As others have pointed out, the capped public transport fares mean that if train/city access is your priority, it’s now better to look down the line than across from it. Think about travel time, rather than distance as the crow flies.

How long to the city? Metropolitan Town Planning Commission map circa 1920.
How long to the city? Metropolitan Town Planning Commission map circa 1920 — See blog post

For instance, along the Frankston line, spend another 10 minutes on the train (instead of fighting your way into the station car park every morning, or battling with hopeless feeder buses or facing a long walk) and you can be in somewhere like Edithvale, Chelsea or Carrum, at a cost of about 40% less than Bentleigh.

I’m sure it’s similar on other lines — though beware of train service frequency. For instance, out from Sunshine is quite good towards Sydenham, but the trains to Deer Park are hopelessly infrequent.

Of course there are other factors such as proximity to friends and family, crime levels, access to schools and shops and parkland.

And it’s still expensive of course. If you’re house hunting, or will be in the future, I wish you the very best of luck.

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11 Replies to “House prices in Bentleigh top $1 million – I couldn’t afford it here now”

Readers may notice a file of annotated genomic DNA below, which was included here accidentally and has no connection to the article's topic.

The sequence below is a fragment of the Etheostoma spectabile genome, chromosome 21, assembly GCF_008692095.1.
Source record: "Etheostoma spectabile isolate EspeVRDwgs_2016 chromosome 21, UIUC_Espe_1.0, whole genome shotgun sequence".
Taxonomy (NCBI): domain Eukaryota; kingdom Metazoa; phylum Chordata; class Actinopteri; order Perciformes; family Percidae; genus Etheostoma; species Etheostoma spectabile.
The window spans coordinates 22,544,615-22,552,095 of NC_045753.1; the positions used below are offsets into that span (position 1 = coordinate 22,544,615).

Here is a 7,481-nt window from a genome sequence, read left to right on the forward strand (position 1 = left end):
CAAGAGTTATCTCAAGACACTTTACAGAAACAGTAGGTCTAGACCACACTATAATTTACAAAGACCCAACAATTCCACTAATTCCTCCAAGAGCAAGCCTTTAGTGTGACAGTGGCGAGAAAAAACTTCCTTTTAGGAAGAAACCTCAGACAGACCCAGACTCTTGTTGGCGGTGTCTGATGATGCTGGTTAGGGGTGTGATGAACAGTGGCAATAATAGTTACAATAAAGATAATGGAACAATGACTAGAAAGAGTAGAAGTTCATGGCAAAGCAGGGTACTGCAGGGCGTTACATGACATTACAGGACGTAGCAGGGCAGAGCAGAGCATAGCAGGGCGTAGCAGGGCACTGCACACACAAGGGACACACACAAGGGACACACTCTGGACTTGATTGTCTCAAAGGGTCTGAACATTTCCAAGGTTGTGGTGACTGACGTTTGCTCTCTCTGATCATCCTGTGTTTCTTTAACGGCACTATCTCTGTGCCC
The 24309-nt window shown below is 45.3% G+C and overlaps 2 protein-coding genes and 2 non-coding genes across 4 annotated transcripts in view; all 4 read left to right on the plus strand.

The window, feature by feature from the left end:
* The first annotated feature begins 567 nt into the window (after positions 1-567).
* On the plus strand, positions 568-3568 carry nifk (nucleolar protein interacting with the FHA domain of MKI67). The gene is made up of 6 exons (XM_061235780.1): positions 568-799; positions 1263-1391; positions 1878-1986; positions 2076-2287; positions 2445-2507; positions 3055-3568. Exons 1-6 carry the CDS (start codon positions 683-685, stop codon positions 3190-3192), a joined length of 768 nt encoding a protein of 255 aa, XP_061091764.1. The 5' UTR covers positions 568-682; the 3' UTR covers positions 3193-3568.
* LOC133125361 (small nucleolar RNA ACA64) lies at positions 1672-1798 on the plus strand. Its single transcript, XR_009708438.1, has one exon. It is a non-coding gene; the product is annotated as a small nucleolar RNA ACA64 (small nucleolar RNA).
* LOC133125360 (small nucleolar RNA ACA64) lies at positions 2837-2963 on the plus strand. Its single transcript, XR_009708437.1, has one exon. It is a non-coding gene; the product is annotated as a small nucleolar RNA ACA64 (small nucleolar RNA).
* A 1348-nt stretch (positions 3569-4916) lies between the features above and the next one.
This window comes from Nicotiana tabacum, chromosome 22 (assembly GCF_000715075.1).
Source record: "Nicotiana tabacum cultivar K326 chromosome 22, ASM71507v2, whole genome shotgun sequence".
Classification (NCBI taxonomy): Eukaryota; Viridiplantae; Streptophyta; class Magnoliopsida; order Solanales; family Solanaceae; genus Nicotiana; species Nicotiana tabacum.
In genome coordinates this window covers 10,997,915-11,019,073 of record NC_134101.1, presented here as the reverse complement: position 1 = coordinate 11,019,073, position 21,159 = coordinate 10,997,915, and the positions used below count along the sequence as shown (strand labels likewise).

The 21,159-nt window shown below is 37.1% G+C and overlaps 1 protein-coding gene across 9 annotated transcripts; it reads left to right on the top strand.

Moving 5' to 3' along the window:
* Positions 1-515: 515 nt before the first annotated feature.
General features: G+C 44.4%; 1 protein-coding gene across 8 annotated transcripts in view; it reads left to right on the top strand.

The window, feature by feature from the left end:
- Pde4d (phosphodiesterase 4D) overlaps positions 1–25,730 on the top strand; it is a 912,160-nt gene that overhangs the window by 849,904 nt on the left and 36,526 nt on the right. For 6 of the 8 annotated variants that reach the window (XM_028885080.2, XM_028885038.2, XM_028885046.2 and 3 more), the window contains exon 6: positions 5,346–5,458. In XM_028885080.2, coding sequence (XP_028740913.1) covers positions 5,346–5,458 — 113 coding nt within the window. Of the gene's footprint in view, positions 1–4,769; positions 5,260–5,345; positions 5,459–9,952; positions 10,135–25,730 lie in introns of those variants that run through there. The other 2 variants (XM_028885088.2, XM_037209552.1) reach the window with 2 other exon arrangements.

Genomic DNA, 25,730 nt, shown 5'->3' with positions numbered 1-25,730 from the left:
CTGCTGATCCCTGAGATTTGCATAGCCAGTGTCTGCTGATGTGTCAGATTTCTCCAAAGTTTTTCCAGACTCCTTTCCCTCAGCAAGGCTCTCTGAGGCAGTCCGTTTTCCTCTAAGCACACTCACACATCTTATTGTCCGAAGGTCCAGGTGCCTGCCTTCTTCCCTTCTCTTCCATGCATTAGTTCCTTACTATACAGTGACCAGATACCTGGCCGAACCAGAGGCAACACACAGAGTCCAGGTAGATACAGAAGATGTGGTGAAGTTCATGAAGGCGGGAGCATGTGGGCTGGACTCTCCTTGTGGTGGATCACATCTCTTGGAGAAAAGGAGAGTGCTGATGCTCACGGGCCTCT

1. “I really wonder what the implications are for [my kids]”.
    Well, for one thing, they’ll inherit a truck load of money from their old man!

  2. We recently sold in Bentleigh East, whilst hunting for a new home we have discovered that it is actually more affordable in Brighton East! Honestly though I would not want to leave bentleigh area, it has everything right on my doorstep & a friendly neighborhood.

  3. I remember buying my property in early 2010 and being absolutely elated that I managed to get into the property market at a relatively young age. Come 2011/2012 when the value was less than I paid for it, and I was ruing my decision.

    Of course, it’s all swings and roundabouts, and three years after the downturn, my apartment’s back up and I’m doing a lot better than many of my peers who absolutely despair at their chances of ever being able to buy a property.